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New report, titled Reversing Inequality: Unleashing the Transformative Potential of an Equitable Economy, goes beyond false solutions to understand the systemic drivers and the challenges of concentrated wealth and power. (Image: Cover detail / Institute for Policy Studies & Next Systems Project)

What Would It Really Take to Reverse Inequality?

Unleashing the transformative potential of an equitable economy

Chuck Collins

 by Inequality.org

While there is now widespread understanding that extreme income and wealth inequality is growing and has negative impacts on society, most proposed solutions fail to address deeper systemic drivers. If we misdiagnose an illness, we are likely to prescribe an insufficient or even dangerous remedy. If we misdiagnose the causes of inequality, we will likely put forward misguided solutions.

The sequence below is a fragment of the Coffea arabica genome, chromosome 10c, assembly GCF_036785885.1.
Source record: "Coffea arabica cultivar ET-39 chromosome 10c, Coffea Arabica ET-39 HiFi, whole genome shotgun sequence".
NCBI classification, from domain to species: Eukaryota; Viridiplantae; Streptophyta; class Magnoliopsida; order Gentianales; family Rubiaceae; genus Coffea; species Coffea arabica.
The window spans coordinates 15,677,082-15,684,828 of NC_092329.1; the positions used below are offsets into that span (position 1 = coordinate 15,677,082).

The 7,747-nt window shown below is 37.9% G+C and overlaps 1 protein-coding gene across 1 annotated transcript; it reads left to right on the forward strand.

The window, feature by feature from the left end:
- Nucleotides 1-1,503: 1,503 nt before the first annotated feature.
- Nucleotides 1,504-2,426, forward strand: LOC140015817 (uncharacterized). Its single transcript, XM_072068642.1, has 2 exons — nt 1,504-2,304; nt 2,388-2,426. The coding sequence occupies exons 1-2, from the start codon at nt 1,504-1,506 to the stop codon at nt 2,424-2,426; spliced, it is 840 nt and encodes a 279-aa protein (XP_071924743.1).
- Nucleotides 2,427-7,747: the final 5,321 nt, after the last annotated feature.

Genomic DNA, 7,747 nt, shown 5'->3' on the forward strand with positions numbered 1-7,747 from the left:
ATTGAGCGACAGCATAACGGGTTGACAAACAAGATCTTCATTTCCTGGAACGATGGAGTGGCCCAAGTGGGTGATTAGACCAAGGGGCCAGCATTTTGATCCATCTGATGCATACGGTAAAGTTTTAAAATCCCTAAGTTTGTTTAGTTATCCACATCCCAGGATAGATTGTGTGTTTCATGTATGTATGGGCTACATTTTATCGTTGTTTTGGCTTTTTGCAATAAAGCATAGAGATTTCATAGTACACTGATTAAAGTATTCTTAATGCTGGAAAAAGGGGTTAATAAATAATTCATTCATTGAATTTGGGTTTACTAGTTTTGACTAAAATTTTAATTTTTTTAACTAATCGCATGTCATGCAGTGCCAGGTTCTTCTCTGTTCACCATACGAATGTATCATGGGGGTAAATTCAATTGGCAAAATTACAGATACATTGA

For example, if we believe that inequality is primarily driven by changes in technology and globalization—what economists call a skills-biased technological change— then our solution will focus on investing in workforce education and skills expansion. While technological change and globalization have supercharged inequalities, they are not the primary drivers.

My new report, Reversing Inequality: Unleashing the Transformative Potential of an Equitable Economy, co-published with the Institute for Policy Studies and the Next Systems Project goes beyond false solutions to understand the systemic drivers and the challenges of concentrated wealth and power.


This work is licensed under a Creative Commons Attribution-Share Alike 3.0 License.
Chuck Collins

Chuck Collins

Chuck Collins is a senior scholar at the Institute for Policy Studies where he co-edits Inequality.org, and is author of the new book, "Born on Third Base: A One Percenter Makes the Case for Tackling Inequality, Bringing Wealth Home, and Committing to the Common Good."  He is co-founder of Wealth for the Common Good, recently merged with the Patriotic Millionaires. He is co-author, with Bill Gates Sr., of "Wealth and Our Commonwealth: Why America Should Tax Accumulated Fortunes."

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